Montana’s got wind, needs power lines
But environmentalists worry that an expanded grid will help carry more dirty power.
Gov. Brian Schweitzer envisions a day when New Yorkers will be driving cars powered by the wind that howls across the Montana prairie. The Democrat recently called on the federal government to spend $15 billion to build a next-generation transmission grid to link such far-flung regions.Skip to next paragraph
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“You start delivering wind to cars and the [oil-nation] dictators, they get sad fast,” says Mr. Schweitzer in his Helena office-cum-classroom, where he keeps vials of biofuel feed stock and model windmills to show visitors. He has a lump of coal, too – a reminder that Montana not only has lots of wind to harness, but tons of coal to shovel.
The interior West’s abundance of both green-energy resources and traditional fossil fuels make some watchdogs nervous about a rush to build what has been called an Interstate highway system for electrons. The idea of expanding transmission lines is commonly pitched by politicians as a way to put people to work while removing a crucial obstacle to renewable power.
But it’s not going to be just wind and sun on those wires. “[S]ome proponents of expanding coal-fired electricity production are using windfarms as a rationalization for greatly expanding transmission lines through the region.
They talk a lot about wind power, but their real interest is vastly expanded use of coal in generating electricity,” says Larry Swanson, a regional economist at the O’Connor Center for the Rocky Mountain West at the University of Montana in Missoula.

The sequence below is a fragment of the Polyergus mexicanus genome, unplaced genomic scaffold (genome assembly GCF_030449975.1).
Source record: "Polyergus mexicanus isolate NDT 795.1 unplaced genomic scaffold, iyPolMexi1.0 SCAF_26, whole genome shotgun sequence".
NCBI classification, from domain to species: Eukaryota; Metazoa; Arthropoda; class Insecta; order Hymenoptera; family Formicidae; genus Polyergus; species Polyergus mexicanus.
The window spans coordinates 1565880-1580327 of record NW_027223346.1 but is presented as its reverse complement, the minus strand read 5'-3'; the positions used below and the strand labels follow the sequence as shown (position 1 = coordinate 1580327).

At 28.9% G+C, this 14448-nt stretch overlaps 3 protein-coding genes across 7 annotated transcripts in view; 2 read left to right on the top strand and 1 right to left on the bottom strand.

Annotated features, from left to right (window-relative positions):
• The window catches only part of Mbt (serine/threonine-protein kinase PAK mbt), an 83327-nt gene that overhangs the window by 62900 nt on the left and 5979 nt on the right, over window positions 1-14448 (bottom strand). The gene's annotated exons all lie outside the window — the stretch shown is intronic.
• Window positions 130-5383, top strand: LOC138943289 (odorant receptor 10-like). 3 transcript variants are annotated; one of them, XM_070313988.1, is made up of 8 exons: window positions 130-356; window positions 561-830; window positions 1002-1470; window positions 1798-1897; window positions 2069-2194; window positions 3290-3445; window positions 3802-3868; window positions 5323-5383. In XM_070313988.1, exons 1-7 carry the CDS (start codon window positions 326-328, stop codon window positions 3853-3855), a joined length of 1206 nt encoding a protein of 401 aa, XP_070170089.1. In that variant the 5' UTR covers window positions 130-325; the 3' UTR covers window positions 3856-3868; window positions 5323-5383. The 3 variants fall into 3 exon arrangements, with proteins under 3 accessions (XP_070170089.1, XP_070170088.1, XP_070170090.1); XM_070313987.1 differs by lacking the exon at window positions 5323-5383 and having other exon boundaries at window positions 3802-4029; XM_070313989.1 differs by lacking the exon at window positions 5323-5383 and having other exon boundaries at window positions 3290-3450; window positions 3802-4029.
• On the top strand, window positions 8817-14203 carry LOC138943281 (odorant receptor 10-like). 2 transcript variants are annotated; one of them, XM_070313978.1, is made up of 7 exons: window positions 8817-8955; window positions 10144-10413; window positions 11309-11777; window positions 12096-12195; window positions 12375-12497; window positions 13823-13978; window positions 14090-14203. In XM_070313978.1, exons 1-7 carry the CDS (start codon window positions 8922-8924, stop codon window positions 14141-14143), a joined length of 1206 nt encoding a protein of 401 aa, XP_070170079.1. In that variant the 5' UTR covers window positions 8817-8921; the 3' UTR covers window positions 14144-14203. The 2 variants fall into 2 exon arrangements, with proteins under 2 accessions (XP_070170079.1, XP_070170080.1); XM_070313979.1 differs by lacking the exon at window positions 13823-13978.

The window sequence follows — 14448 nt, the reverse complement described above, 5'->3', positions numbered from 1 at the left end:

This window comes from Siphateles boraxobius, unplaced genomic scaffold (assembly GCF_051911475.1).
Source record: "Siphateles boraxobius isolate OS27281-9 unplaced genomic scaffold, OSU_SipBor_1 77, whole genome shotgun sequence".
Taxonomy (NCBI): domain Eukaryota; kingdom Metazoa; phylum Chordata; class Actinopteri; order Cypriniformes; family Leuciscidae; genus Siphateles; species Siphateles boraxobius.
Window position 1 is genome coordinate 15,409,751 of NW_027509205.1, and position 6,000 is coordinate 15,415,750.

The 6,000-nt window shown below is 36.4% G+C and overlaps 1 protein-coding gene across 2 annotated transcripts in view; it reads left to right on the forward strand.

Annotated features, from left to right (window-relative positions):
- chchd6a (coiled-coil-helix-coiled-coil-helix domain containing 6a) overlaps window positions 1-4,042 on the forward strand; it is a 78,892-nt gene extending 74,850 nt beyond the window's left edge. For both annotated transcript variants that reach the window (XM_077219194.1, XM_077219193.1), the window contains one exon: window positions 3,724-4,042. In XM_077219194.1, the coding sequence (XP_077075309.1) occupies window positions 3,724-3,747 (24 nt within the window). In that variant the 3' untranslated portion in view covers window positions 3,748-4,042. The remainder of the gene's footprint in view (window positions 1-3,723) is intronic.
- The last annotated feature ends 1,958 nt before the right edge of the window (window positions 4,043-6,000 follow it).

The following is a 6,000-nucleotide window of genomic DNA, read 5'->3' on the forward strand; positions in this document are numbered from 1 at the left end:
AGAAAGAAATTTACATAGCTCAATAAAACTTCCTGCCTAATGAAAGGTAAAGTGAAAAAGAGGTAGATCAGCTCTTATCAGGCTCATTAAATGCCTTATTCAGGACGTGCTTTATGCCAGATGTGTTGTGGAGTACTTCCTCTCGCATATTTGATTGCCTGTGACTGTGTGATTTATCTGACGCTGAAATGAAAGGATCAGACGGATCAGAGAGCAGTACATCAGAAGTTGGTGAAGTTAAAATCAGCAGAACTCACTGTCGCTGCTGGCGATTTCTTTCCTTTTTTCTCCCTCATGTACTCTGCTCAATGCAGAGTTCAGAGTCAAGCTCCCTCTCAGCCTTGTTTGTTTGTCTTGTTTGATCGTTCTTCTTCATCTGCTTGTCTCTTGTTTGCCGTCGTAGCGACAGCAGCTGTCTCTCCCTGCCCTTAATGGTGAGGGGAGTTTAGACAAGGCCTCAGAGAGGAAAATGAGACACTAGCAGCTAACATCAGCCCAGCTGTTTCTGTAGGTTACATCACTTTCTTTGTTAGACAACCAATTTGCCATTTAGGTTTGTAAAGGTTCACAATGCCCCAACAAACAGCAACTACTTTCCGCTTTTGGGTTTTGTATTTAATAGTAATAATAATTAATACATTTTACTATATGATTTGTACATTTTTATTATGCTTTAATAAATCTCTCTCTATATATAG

Schweitzer does not deny that federally funded transmission lines would also help his state’s coal industry. He says he is a strong advocate not just for renewables but for so-called clean coal technologies.
“We’re going to hook some coal into it,” he says. “Fifty percent of the electricity in America comes from coal. I’m all for change, but unless you are willing to live naked in a tree and eat nuts for the next 30 years, coal’s going to be part of the portfolio.”
Environmental groups have made transmission a priority: Al Gore’s “We Campaign,” for example, is calling for a Unified National Smart Grid, which the group sees as part of a 10-year plan to get the nation using “100 percent clean electricity.”
But they still have some reservations.
“[T]he whole environment community remains concerned about transmission because there is no clear idea of what’s going to be on it,” says Rachel Shimshak, head of the Renewable Northwest Project, a regional advocacy group for renewable energy. “There is nervousness with Montana.”
Nevertheless, her group has been collaborating with power generators, utilities, and regulators on decisions about how and where to upgrade the grid.
Harnessing the prairie wind
In the center of Montana, tucked on rolling prairie land, the population of Judith Gap barely outnumbers the 90 wind turbines cranking out power there. The wind comes roaring from the Crazy Mountains and the Little Belt Range, smooths out as it passes over the grassland, and provides enough force to generate 7 percent of the regional utility’s needs.
Invenergy, the company that owns the Judith Gap wind farm, plans to build more turbines here and in other parts of the state. Other companies are scouting around, too.